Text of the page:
6. Courtesy goes a very long way. No matter what happens during your interview always maintain appropriate, professional, courtesy. How we maintain ourselves during an interview says a lot about our character. Make sure that you are conveying a message of respectful confidence at all times.
  7. Take your time. When answering questions do not feel as though you have to produce an immediate and rapid response. Take a few seconds to think about the question. This will not only improve the quality of your answers and it will demonstrate that you are taking the interview question seriously.
  8. Do not talk money. When it comes to an interview, it is generally best never to bring up money. Before you stepped into the interview, you in all likelihood had a general idea of what the position would pay. Conversely, so does the person interviewing you. Realistically, no great gain is to be had when discussing compensation early on. There is a time and a place for everything. Once a hiring decision has been made, that is generally when this subject will arise. This is not to say that the subject is completely off limits during an interview; it is simply best practice not to be the one to bring it up.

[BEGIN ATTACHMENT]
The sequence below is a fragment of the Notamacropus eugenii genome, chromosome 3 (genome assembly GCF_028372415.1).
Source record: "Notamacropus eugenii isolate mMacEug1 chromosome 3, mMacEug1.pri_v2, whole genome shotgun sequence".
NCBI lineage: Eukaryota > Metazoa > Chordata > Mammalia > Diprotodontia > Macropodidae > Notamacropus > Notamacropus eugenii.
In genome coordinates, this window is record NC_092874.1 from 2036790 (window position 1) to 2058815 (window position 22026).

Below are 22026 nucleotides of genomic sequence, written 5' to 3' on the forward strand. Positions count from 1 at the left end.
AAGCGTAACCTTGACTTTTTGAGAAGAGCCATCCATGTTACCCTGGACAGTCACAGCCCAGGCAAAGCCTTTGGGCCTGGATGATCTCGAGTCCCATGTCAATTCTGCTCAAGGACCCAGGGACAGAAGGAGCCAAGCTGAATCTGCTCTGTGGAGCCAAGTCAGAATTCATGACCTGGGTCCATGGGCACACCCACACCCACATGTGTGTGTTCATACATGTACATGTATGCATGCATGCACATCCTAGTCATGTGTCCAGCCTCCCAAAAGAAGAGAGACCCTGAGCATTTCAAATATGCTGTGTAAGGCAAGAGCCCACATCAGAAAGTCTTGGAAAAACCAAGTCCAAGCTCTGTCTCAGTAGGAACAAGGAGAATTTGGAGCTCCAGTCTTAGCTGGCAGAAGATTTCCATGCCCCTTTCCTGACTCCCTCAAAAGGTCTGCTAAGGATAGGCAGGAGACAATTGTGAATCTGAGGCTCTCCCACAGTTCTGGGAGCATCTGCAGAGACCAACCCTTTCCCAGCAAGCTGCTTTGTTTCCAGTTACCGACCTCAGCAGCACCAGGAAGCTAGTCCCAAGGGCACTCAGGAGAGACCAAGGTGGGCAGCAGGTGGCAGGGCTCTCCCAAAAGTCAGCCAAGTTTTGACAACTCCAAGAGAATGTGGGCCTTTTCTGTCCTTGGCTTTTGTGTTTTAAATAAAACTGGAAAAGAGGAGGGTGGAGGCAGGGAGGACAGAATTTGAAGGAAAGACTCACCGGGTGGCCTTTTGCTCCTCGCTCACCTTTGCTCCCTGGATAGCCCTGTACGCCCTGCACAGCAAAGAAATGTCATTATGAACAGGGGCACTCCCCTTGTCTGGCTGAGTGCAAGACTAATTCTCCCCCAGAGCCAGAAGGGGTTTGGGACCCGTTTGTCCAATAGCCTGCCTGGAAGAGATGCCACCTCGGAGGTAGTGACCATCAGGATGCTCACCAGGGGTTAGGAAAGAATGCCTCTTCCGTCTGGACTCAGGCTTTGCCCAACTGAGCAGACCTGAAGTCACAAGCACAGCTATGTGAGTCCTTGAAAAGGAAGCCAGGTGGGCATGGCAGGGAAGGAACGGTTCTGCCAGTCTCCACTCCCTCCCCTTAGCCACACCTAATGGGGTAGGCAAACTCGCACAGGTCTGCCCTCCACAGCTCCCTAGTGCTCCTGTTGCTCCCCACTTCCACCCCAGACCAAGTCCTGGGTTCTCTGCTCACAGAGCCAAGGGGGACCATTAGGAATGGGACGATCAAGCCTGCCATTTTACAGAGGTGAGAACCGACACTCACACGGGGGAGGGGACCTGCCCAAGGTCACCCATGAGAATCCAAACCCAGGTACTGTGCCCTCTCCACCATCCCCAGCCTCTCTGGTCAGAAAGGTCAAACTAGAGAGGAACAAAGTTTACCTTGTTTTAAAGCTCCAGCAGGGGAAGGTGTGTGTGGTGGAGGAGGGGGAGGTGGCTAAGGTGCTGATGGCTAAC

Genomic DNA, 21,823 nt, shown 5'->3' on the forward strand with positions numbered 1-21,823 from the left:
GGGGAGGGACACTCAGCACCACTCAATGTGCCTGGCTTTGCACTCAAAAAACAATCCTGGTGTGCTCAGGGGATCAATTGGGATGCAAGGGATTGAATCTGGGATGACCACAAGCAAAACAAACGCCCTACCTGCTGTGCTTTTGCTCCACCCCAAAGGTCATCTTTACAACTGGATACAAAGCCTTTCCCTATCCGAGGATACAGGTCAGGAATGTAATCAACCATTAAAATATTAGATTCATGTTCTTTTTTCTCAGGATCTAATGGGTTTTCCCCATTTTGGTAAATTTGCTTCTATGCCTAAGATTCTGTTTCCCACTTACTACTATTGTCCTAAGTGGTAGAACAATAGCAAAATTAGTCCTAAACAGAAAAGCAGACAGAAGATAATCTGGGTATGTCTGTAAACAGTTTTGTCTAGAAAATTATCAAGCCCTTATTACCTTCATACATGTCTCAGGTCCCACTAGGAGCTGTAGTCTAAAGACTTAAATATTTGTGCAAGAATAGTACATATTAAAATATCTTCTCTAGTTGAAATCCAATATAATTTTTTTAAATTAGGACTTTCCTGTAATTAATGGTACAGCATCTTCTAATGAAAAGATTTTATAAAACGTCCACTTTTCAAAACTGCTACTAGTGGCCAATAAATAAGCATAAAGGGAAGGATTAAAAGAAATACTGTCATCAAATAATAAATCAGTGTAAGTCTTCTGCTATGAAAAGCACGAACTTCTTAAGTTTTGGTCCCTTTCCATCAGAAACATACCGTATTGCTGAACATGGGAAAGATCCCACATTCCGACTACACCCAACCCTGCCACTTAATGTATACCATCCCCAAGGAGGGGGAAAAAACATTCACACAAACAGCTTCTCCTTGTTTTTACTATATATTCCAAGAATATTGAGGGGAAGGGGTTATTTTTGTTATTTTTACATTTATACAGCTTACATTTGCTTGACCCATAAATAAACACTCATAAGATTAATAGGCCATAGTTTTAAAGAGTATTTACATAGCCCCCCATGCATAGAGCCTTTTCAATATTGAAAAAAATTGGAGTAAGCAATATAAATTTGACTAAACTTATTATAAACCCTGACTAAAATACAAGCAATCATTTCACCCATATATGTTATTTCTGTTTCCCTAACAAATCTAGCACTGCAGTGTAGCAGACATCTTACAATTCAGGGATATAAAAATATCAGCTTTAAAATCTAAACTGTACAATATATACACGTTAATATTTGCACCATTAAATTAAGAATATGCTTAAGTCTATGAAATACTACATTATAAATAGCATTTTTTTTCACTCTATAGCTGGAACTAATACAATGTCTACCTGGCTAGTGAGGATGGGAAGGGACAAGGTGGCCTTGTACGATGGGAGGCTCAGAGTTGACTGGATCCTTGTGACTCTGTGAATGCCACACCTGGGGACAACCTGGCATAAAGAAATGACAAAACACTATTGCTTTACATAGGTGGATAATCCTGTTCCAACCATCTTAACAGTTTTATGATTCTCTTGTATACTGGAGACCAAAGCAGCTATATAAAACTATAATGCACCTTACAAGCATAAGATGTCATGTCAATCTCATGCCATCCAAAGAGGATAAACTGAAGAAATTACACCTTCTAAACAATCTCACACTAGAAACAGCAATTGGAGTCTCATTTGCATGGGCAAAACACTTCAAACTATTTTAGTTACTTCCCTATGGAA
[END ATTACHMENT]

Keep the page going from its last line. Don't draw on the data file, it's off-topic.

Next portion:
9. Do not forget to smile. Smiling is a basic human response. It generally conveys a sense of conformability. During your interview, make sure to put a little grin on your face. This shows your potential employer that you are at ease. When you are comfortable, there is a good chance that the person interviewing you will be comfortable as well.
  10. Parting words. Upon the conclusion of your interview, make certain to thank the interviewer. You have just been given a portion of that person’s time so that they could access your qualities. Thank them for this valuable opportunity and show that their gift was not wasted on you.

When it comes to getting the job of your dreams, making a lasting, positive first impression is of the utmost importance. Follow these 10 tips on making a great first impression and the interview process for you, will be one of ease.